9.) Jermaine Taylor, Shooting Guard, (Drafted 32 overall by the Washington Wizards) – Judging by his interviews he’s one of the more mentally sound players in the draft. He’s upbeat, determined, optimistic, and confident in his abilities. Jermaine Taylor this past season finished a successful 4-year tenure at the University of Central Florida and ranked 3rd in the nation in points per game (26.2). Taylor finished with career highs this year in almost every category including points scored (812), field goal pct. (.480), free throw pct (.812), rebounds (161), assists per game (1.9), and blocks per game (.8). Taylor’s total of 1,979 career points ranked third all-time at UCF and his 251 three pointers established a new school record. Taylor fits the typical role of a traditional shooting guard in his innate ability to score, but differs from some for his aggressive attack of the basket and love for dunking the ball. At 6’4, 205 pounds, the Tavares, Florida native shows tremendous athleticism, an attribute he believes to be the reason why many scouts compare him to Miami shooting guard, Dwayne Wade. Other sources, such as yahoo.com, have also compared him to Rodney Stuckey of the Detroit Pistons. Taylor is a good player, but still has some work to do. By dunking the ball as much as he does it seems he might be making one too many moves to score; this could become a problem because in the NBA defending players in the paint possess superior size and height making it easy to block the lane for a shot. He may have some work to do on his jump shot, but based on his field goal pct. and 3-pointer pct. from the past season this shouldn’t be too much of a problem. Taylor has also been compared to Rodney Stuckey of the Detroit Pistons by Yahoo! sports. Overall, he was definitely one of the better steals of the 2nd round.

10.) Sam Young, Small Forward, (picked 36th overall by the Memphis Grizzlies) – ESPN analysts dubbed him one of the more “active sleeper picks.” Underdog, maybe. Sleeper, no. Young was the eldest of five children born to Marquet Craig, who was a single 14-year old mother at the time of Sam’s birth. Young grew up in Clinton, Maryland on the outskirts of Washington D.C. Young attended Friendly High School and helped lead his team to back to back state championships in 2003 and 2004 (2A in 2003 and 3A in 2004). As a senior, he showed tremendous potential on both offense and defense to take his game to the next level recording game averages of 24.6 points, 14 rebounds, and 6 blocks. However, he went fairly unnoticed amongst college recruits; an event which prompted him to pursue a post-graduate program at Hargrave Military Academy (prep school) in Chatham, VA in order to improve upon his high school grades and to further develop his basketball game. He was a noticeable standout during the single year (2004-2005) he spent at Hargrave averaging 23 points and 11 rebounds for his almost undefeated team (28-1). After accepting an offer to play for the University of Pittsburgh, Young struggled during his first two seasons with the Panthers starting very few games and recording modest, but not exceptional statistics. That would all change his junior year (2007-2008) when he recorded career highs in almost all categories including rebounds per game (rpg) (6.3), assists per game (apg) (1.2), steals per game (spg) (1.1), blocks per game (bpg) (1.1), and 3-pointer pct. (.383). He repeated his stellar performance his senior year at Pittsburgh and recorded 19.2 ppg, 690 points, a .740 free throw pct., 6.3 apg. and 1.0 spg. Overall, Young is a quick two way forward who likes to score either on the dunk with panache or from outside the 3-point arc. At 6’6, 215 pounds he shows tremendous presence which gives him a distinct advantage in blocking shots and stealing the ball on defense, but at the same on offense allowing him to bury quick shots. In an interview, Young did not compare his style of play to anyone in the NBA. Young is known for having a specialty pump-fake which he learned as a child during street basketball and reintroduced the move once he entered college.  Solid second round choice by the Grizzlies. I admire their pursuit of defensive and two way players in the draft.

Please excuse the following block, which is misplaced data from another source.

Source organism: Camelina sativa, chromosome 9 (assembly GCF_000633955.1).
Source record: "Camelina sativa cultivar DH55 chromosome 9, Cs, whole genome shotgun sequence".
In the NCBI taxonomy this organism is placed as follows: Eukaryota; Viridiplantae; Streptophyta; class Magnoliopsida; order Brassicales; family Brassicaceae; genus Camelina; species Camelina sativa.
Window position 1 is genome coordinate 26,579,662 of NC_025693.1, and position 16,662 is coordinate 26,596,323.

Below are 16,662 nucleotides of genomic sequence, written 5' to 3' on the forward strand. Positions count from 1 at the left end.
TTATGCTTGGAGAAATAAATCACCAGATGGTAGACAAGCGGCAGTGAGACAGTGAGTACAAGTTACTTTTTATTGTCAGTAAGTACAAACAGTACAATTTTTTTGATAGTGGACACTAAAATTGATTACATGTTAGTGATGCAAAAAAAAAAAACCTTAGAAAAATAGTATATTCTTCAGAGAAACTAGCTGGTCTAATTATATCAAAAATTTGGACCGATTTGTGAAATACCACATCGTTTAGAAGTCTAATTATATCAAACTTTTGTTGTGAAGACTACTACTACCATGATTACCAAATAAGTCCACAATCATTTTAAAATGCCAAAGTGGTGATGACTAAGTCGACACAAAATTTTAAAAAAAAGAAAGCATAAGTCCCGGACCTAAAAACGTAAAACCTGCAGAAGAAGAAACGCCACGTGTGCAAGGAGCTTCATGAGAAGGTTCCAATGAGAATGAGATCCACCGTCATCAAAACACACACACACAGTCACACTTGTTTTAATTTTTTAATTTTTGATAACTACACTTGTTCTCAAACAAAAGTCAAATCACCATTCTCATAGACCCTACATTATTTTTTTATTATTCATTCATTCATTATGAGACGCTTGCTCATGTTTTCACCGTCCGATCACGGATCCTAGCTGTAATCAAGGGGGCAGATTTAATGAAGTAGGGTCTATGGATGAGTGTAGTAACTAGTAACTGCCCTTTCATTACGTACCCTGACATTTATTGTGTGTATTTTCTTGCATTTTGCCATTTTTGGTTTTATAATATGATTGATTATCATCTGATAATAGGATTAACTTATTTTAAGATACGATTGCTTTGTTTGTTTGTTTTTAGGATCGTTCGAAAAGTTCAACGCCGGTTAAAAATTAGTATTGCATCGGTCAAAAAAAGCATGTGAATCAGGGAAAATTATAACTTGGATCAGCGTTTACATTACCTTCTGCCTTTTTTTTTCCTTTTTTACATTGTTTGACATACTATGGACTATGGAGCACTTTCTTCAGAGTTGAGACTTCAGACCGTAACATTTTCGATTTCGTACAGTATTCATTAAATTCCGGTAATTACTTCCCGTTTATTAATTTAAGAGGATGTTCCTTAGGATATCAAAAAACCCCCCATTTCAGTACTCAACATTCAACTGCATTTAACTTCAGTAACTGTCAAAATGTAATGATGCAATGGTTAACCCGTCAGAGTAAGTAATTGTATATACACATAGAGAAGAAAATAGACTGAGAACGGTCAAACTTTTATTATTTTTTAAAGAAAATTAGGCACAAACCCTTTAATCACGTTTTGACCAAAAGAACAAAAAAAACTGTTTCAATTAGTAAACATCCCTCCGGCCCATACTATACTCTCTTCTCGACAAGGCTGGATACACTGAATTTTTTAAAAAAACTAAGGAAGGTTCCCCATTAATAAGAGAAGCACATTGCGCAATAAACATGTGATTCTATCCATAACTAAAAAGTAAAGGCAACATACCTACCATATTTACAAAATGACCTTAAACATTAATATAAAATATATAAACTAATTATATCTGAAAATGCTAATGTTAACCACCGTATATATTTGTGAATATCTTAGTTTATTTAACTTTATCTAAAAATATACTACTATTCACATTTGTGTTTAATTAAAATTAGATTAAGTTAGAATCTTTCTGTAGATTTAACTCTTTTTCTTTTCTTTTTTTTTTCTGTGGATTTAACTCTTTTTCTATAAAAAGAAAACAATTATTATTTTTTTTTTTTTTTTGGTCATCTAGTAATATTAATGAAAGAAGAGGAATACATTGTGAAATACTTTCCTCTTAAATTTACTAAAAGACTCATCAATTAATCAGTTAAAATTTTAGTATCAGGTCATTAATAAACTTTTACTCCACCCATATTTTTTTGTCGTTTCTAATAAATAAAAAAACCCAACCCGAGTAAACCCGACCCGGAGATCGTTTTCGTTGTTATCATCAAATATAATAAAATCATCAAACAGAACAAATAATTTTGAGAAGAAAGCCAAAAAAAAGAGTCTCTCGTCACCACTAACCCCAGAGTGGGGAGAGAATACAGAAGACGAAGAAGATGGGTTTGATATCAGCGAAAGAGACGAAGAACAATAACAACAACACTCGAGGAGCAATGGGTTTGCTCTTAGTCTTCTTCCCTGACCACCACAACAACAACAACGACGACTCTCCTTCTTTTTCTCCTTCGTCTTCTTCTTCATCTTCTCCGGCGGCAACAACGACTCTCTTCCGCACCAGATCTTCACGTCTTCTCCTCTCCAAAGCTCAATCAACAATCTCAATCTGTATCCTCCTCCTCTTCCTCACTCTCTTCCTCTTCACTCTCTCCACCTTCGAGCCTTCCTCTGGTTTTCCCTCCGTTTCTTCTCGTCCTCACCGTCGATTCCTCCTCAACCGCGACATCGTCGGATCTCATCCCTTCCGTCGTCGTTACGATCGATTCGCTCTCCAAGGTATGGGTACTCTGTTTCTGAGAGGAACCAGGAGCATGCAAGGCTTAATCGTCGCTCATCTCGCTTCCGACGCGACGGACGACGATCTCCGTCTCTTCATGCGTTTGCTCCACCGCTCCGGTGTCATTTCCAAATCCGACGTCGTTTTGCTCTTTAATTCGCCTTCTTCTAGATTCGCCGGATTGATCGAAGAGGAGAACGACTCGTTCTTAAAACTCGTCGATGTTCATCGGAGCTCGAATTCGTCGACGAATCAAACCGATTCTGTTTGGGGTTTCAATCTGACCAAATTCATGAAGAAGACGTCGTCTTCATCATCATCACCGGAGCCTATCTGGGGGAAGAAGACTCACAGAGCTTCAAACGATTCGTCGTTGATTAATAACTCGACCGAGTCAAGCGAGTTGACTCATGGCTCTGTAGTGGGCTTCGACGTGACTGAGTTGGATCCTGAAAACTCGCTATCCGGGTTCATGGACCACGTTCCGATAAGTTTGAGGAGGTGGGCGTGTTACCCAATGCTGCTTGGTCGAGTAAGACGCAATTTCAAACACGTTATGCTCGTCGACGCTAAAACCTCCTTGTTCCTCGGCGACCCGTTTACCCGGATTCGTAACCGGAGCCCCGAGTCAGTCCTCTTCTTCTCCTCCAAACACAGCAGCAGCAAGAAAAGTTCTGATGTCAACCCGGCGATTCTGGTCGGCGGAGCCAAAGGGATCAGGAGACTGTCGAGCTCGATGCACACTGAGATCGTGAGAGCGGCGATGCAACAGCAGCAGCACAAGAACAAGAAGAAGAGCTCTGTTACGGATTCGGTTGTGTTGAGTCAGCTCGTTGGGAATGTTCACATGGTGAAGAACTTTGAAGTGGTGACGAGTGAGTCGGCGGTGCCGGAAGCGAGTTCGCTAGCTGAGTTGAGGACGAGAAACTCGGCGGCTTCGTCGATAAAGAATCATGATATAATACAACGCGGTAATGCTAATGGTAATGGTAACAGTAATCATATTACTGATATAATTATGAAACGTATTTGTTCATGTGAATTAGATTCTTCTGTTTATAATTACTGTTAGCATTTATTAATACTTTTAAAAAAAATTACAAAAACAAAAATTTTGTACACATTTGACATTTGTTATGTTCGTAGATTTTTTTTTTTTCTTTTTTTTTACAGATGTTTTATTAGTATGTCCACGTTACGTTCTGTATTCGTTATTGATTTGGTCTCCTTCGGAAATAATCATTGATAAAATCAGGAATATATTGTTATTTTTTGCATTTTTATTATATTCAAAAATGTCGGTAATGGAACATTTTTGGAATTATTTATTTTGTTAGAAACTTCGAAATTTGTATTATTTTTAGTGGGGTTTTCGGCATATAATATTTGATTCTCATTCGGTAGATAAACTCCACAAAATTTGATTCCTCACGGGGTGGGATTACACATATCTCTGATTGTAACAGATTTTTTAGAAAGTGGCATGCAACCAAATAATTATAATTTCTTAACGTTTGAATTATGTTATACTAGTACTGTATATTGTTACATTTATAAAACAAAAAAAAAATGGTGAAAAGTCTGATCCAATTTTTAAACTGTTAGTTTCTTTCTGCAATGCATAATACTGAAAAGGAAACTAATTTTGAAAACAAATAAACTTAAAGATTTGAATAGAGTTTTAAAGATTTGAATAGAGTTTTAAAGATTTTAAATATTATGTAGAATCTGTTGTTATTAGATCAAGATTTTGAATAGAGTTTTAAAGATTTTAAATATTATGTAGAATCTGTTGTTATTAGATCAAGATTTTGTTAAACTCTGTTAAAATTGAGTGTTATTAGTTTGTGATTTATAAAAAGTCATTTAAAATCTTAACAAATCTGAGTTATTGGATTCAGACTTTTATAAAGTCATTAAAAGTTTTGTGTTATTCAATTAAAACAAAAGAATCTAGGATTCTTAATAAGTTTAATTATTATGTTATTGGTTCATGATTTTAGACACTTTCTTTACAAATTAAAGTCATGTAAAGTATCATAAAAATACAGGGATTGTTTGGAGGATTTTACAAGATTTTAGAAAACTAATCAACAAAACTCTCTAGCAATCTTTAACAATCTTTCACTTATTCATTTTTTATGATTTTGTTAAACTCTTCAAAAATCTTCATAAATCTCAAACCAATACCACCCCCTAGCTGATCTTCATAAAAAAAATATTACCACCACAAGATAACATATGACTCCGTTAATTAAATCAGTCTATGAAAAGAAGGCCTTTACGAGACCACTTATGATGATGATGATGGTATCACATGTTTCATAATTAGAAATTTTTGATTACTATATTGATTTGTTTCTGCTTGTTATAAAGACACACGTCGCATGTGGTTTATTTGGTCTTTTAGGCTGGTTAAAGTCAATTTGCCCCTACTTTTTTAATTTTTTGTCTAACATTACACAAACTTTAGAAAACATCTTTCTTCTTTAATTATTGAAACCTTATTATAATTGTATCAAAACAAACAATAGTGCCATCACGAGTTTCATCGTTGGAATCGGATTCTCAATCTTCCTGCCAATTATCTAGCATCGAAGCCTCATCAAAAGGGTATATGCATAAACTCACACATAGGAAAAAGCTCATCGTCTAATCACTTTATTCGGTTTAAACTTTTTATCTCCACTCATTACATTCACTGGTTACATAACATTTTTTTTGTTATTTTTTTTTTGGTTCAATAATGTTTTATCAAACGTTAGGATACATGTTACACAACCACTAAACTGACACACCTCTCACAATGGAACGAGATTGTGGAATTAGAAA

Breakdown of the Top 10 Picks

Team Previous Club Position

DKV Joventut (Spain ACB) – 1  Power Forward- 2

Memphis Grizzlies- 2                    University of Oklahoma- 1          Small Forward- 2

L.A. Clippers- 1                             University of Connecticut- 1        Center- 1

Sacramento Kings- 1                     University of Memphis- 1             Guard- 3

Minnesota Timberwolves- 1          Davidson College- 1                      Point Guard- 1

Golden State Warriors- 1              Duke University- 1                      Shooting Guard- 1

Charlotte Bobcats- 1      University of North Carolina-Chapel Hill- 1

Indiana Pacers- 1                            University of Louisville- 1

Phoenix Suns- 1                               University of Central Florida- 1

Washington Wizards- 1                  University of Pittsburgh- 1

Contact Information:
Angus Dunk
WSOE Sports
adunk@bu.edu

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One thought on “NBA: 2009 NBA Draft Recap at Madison Square Garden: The Top 10 Picks (Part 2)

  1. Darius says:

    Yes, Danny Granger will help the Pacers make the playoffs. I think he’ll improve upon last year’s numbers too!